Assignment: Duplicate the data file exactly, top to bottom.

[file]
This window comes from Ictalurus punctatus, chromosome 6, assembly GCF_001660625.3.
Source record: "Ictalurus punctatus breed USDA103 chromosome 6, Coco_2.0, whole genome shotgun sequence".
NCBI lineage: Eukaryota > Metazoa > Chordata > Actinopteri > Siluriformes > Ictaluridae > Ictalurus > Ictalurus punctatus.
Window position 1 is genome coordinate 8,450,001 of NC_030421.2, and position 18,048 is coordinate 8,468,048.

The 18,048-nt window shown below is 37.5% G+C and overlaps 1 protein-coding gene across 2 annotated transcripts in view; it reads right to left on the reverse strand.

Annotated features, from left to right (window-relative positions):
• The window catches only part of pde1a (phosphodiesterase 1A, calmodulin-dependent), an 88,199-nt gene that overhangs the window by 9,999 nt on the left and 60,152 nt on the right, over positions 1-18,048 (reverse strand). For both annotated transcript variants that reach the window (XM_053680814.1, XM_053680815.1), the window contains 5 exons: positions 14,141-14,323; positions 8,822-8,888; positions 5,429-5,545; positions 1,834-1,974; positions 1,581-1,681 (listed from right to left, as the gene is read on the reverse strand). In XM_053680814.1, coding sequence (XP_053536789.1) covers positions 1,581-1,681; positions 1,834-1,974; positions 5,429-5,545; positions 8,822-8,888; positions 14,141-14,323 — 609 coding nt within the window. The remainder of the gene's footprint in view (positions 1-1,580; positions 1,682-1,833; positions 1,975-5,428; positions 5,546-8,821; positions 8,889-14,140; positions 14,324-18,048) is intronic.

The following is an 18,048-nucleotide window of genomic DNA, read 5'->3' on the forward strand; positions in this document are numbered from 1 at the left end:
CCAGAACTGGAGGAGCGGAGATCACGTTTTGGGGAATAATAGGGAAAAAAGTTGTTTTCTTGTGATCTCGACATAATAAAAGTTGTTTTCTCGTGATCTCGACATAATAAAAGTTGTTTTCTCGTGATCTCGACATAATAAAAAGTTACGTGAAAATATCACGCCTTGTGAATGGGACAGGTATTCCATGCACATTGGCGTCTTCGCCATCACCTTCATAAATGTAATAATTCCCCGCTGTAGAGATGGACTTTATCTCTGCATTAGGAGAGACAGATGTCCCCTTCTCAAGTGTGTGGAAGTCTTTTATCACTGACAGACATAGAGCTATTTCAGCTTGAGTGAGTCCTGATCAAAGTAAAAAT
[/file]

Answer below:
This window comes from Ictalurus punctatus, chromosome 6, assembly GCF_001660625.3.
Source record: "Ictalurus punctatus breed USDA103 chromosome 6, Coco_2.0, whole genome shotgun sequence".
NCBI lineage: Eukaryota > Metazoa > Chordata > Actinopteri > Siluriformes > Ictaluridae > Ictalurus > Ictalurus punctatus.
Window position 1 is genome coordinate 8,450,001 of NC_030421.2, and position 18,048 is coordinate 8,468,048.

The 18,048-nt window shown below is 37.5% G+C and overlaps 1 protein-coding gene across 2 annotated transcripts in view; it reads right to left on the reverse strand.

Annotated features, from left to right (window-relative positions):
• The window catches only part of pde1a (phosphodiesterase 1A, calmodulin-dependent), an 88,199-nt gene that overhangs the window by 9,999 nt on the left and 60,152 nt on the right, over positions 1-18,048 (reverse strand). For both annotated transcript variants that reach the window (XM_053680814.1, XM_053680815.1), the window contains 5 exons: positions 14,141-14,323; positions 8,822-8,888; positions 5,429-5,545; positions 1,834-1,974; positions 1,581-1,681 (listed from right to left, as the gene is read on the reverse strand). In XM_053680814.1, coding sequence (XP_053536789.1) covers positions 1,581-1,681; positions 1,834-1,974; positions 5,429-5,545; positions 8,822-8,888; positions 14,141-14,323 — 609 coding nt within the window. The remainder of the gene's footprint in view (positions 1-1,580; positions 1,682-1,833; positions 1,975-5,428; positions 5,546-8,821; positions 8,889-14,140; positions 14,324-18,048) is intronic.

The following is an 18,048-nucleotide window of genomic DNA, read 5'->3' on the forward strand; positions in this document are numbered from 1 at the left end:
CCAGAACTGGAGGAGCGGAGATCACGTTTTGGGGAATAATAGGGAAAAAAGTTGTTTTCTTGTGATCTCGACATAATAAAAGTTGTTTTCTCGTGATCTCGACATAATAAAAGTTGTTTTCTCGTGATCTCGACATAATAAAAAGTTACGTGAAAATATCACGCCTTGTGAATGGGACAGGTATTCCATGCACATTGGCGTCTTCGCCATCACCTTCATAAATGTAATAATTCCCCGCTGTAGAGATGGACTTTATCTCTGCATTAGGAGAGACAGATGTCCCCTTCTCAAGTGTGTGGAAGTCTTTTATCACTGACAGACATAGAGCTATTTCAGCTTGAGTGAGTCCTGATCAAAGTAAAAAT